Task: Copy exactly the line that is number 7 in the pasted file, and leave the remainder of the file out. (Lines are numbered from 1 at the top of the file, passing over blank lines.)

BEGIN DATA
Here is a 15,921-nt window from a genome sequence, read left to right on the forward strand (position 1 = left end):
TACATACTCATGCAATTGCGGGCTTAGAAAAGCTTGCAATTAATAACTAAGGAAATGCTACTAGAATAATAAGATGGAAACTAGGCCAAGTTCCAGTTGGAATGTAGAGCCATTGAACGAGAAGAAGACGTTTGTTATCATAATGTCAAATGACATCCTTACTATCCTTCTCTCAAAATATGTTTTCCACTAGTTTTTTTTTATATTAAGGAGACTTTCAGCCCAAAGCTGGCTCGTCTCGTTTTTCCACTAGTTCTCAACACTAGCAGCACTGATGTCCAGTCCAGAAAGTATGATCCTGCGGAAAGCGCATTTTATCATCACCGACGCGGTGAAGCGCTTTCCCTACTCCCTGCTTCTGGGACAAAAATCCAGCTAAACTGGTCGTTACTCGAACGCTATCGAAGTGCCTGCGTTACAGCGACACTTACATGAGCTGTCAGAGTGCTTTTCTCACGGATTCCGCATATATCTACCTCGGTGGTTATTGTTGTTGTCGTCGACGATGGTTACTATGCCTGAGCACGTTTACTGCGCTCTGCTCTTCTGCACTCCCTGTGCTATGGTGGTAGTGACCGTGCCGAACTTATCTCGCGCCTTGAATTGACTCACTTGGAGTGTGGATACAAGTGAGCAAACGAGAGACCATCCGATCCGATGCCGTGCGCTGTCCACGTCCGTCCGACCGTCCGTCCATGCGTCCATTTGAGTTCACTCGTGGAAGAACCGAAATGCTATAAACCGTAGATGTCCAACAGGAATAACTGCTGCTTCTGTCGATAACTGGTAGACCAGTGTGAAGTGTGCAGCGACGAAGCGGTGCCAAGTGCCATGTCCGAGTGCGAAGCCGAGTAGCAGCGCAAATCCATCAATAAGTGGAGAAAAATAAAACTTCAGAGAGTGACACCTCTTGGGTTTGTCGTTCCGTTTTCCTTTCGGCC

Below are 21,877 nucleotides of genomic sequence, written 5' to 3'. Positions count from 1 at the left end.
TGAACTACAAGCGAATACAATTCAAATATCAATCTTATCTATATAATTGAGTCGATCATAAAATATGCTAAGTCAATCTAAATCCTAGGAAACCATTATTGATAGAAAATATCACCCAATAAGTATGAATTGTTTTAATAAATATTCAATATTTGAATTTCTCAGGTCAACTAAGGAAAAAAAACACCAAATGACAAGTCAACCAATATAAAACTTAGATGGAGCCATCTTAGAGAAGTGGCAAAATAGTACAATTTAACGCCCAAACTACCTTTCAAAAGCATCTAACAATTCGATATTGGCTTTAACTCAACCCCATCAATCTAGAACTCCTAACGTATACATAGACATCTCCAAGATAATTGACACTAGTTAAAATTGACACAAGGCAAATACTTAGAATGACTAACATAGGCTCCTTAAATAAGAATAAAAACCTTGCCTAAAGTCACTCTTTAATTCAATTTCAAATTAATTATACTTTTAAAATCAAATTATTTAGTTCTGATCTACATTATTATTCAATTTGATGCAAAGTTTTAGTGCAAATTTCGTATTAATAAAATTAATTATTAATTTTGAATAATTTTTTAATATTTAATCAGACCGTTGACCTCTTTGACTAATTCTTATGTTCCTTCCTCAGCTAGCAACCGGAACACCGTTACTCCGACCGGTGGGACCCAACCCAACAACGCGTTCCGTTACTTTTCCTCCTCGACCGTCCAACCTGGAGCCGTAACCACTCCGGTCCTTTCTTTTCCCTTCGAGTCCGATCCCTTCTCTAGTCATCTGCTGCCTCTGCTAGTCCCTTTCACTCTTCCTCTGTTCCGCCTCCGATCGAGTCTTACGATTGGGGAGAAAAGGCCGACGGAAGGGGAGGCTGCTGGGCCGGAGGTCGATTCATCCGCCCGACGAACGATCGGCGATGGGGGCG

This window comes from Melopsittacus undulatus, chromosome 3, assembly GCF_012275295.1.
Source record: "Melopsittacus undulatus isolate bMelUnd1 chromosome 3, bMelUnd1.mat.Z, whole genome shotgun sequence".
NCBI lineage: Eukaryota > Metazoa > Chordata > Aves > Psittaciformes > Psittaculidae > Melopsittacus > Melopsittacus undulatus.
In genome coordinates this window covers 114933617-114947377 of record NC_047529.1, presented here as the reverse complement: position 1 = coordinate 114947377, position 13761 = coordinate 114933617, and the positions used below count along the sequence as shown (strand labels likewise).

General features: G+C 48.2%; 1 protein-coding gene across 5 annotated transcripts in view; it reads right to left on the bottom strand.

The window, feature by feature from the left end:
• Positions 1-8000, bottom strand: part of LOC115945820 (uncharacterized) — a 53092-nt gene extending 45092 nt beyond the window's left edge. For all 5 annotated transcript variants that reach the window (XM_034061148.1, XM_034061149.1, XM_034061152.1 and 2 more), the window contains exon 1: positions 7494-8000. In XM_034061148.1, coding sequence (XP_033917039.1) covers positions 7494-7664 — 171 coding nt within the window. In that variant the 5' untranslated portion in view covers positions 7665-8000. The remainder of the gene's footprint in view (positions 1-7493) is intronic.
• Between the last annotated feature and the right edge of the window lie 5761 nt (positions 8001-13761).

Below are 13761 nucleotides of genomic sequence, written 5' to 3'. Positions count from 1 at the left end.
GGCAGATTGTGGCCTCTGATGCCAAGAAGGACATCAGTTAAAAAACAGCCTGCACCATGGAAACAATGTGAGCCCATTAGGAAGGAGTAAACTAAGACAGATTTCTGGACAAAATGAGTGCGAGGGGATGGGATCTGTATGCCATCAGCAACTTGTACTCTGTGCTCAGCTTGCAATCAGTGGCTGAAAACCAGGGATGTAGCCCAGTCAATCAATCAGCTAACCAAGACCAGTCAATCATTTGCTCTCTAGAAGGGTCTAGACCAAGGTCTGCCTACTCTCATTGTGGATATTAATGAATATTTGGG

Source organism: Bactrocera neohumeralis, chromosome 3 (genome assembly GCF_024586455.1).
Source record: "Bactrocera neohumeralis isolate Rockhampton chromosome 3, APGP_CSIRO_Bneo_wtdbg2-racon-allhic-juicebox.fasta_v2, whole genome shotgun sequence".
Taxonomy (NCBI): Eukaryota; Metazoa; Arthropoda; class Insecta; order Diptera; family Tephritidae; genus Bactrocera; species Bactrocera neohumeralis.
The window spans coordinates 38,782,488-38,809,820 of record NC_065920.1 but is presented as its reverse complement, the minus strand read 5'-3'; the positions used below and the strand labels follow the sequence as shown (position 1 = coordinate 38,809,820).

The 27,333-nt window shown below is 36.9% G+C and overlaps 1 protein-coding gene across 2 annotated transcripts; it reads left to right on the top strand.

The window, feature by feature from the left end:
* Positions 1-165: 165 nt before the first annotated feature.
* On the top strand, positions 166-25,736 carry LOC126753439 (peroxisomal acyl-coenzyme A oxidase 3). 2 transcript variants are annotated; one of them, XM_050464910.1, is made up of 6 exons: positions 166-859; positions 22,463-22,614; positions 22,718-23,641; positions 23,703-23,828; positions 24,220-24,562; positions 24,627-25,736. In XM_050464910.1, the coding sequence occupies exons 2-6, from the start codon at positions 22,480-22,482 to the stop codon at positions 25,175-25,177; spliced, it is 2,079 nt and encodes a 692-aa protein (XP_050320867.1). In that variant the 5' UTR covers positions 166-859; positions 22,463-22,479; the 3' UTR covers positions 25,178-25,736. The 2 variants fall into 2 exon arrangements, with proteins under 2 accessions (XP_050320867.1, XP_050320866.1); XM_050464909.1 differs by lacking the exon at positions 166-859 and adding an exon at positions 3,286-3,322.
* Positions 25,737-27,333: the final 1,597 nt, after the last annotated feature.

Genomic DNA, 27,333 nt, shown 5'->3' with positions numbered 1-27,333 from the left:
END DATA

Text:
NCBI lineage: Eukaryota > Metazoa > Chordata > Aves > Psittaciformes > Psittaculidae > Melopsittacus > Melopsittacus undulatus.